‘Fix the water, protect the habitat and pass on a pristine Florida Keys to future generations’ - A group of people standing in front of a building - United States Capitol

As a Florida Bay fishing guide, my initial reaction to the proposal of more regulation and potential closures is a resounding “NO!” However, I am also very aware of the direct relationship between healthy habitat and healthy fisheries. Even the newest of guides inherently understands this fact. Traversing the state recently, I found a direct connection between fish stocks and healthy habitat. Even common core math points to the obvious. Where habitat thrived, so did fisheries. Where habitat loss is present, so is the decline of all associated industry.

Hotels sell few beds if the water is unsafe to swim in and guides sell few days if the marine habitat doesn’t support the world-class fish it once did.

We must protect marine habitat, without restricting access to the fishing zones that make the Florida Keys the fishing capital of the world. This is an extremely important point to understand. With increased fishing pressure, limiting access to key areas only drives even more pressure to those that remain. The fishing industry is a small world and word travels fast. If the Keys were marked as having high pressure zones, traveling fishermen simply go elsewhere.

Everglades restoration plays a much larger role in restoring habitat and clean water in Florida Bay than any new regulation ever could. If regulation had any bearing on protecting habitat from bad water, Snake Bite in Florida Bay would still be pristine. After all, it has been over-regulated by access limitations since 2011 and still suffered immensely during the hyper-salinity habitat loss event of 2015. Yet, Everglades restoration is barely mentioned in the blueprint.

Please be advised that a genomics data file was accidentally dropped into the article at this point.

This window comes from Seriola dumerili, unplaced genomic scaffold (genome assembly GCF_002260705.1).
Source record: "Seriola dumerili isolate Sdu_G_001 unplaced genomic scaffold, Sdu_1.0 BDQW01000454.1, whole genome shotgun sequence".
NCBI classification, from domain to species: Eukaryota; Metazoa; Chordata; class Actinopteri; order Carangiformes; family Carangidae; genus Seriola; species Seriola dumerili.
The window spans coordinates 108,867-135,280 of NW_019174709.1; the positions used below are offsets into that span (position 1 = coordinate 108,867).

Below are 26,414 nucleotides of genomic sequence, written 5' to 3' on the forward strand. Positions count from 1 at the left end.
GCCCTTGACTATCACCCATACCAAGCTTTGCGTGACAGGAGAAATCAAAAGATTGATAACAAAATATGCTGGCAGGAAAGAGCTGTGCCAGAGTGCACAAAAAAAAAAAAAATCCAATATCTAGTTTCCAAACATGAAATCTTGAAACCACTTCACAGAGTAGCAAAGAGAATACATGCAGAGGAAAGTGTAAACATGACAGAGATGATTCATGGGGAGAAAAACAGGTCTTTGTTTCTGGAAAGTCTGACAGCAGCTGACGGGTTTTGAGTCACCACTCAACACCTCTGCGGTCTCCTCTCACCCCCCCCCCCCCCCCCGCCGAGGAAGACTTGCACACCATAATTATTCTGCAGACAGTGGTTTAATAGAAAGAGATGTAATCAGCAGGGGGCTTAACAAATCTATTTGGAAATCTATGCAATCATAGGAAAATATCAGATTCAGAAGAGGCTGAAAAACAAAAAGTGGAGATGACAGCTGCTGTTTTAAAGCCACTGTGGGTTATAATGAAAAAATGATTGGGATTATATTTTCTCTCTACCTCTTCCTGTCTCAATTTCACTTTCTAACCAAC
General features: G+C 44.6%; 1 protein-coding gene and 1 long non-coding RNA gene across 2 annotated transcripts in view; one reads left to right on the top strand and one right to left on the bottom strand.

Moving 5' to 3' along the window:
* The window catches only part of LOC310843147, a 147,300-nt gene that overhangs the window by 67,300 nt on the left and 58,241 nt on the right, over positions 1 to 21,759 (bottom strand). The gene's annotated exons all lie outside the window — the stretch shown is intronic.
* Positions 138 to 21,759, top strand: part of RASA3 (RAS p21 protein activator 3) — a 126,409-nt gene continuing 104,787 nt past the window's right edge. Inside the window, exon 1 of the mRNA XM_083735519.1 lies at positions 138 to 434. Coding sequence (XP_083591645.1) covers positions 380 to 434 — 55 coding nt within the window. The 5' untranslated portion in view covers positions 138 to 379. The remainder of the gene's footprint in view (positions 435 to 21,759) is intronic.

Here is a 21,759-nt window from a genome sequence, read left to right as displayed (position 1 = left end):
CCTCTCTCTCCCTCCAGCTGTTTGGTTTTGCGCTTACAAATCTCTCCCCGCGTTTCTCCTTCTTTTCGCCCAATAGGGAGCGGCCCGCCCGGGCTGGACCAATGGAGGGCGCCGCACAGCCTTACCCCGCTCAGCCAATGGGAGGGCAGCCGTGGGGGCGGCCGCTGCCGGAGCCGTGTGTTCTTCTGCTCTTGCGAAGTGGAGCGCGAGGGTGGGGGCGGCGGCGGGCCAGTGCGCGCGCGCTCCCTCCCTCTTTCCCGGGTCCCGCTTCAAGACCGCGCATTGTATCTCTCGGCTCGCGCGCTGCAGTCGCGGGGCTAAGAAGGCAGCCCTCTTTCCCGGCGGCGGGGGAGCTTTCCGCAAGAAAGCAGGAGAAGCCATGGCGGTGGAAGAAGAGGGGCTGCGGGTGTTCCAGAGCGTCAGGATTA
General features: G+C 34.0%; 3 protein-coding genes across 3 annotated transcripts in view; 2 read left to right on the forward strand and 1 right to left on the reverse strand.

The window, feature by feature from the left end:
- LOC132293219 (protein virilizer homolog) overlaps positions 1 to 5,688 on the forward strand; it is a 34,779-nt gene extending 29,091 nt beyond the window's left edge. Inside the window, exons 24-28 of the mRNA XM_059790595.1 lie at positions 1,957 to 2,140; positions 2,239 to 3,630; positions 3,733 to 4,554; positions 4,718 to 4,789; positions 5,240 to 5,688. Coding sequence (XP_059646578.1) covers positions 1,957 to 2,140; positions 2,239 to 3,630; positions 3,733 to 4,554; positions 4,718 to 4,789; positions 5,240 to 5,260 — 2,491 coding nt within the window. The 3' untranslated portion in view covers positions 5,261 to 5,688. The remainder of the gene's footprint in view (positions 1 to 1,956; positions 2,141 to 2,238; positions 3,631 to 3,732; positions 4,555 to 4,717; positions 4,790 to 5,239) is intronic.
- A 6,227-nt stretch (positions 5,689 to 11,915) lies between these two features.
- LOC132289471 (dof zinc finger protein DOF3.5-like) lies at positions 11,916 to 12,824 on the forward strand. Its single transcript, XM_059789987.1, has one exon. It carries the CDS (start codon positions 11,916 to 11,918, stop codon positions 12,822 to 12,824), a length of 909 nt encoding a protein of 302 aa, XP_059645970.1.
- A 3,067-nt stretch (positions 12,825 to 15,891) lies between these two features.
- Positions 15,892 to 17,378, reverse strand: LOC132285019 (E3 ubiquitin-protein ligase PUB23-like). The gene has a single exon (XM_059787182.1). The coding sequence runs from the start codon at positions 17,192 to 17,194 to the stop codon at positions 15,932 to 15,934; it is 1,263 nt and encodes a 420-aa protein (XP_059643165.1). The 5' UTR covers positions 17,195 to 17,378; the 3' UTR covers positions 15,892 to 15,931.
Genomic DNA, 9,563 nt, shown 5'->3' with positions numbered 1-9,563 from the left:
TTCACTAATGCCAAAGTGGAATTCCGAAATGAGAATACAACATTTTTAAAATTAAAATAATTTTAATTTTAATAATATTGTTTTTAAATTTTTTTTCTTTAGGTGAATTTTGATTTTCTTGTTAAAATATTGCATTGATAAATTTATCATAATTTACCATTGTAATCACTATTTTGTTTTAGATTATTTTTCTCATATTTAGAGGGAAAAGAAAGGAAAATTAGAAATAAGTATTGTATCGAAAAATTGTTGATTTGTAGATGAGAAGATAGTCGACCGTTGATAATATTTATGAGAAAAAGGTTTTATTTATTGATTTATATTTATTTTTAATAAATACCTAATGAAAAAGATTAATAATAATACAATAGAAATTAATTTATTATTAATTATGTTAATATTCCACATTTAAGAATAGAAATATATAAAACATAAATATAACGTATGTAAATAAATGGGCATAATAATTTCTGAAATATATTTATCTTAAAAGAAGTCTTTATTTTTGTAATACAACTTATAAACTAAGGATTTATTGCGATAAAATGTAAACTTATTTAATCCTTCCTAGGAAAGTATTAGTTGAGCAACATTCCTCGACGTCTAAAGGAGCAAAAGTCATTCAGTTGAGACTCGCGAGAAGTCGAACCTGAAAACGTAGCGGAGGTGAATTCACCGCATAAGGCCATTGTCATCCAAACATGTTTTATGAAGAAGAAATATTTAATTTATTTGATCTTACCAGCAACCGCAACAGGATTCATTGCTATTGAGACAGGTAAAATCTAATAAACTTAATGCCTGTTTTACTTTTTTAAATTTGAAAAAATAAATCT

They are not mutually exclusive, however. The blueprint, if done in consideration of all parties, has the potential to be an excellent complement to Everglades restoration efforts. Fix the water, protect the habitat and pass on a pristine Florida Keys to future generations.

I strongly encourage the FKNMS to listen closely to the LKGA, FKFGA and all professional guide input with regard to closures and running zones. Protecting access to the fishing zones that make the Florida Keys famous is extremely important.

I strongly encourage the FKNMS to acknowledge the importance of Everglades restoration and the critical role clean water plays in habitat restoration.

I strongly encourage the FKNMS to continue to work with the entire community to educate, promote stewardship and find common ground.

Captain Benny Blanco
Florida Bay fishing guide
President, Everglades Guides Association

Captain Benny Blanco is a veteran Florida Bay fishing guide, president of the Everglades Guides Association and host of Guiding Flow TV. He attended Georgia Institute of Technology, majoring in environmental engineering, and has spent most of his adult life in Everglades National Park. His TV show, Guiding Flow TV is the only conservation-based fishing show of its kind. He is a leader among Florida’s outdoor recreational community and a true champion of Everglades restoration.  


 

The Restoration Blueprint is available at floridakeys.noaa.gov/blueprint. NOAA is taking public comment on the proposals through Jan. 31, 2020. Comments may be submitted online at www.regulations.gov (docket number NOAA-NOS-2019-0094).

To review the Weekly’s coverage of the Restoration Blueprint and community opinions about it, visit keysweekly.com/42/category/sanctuary-blueprint/.

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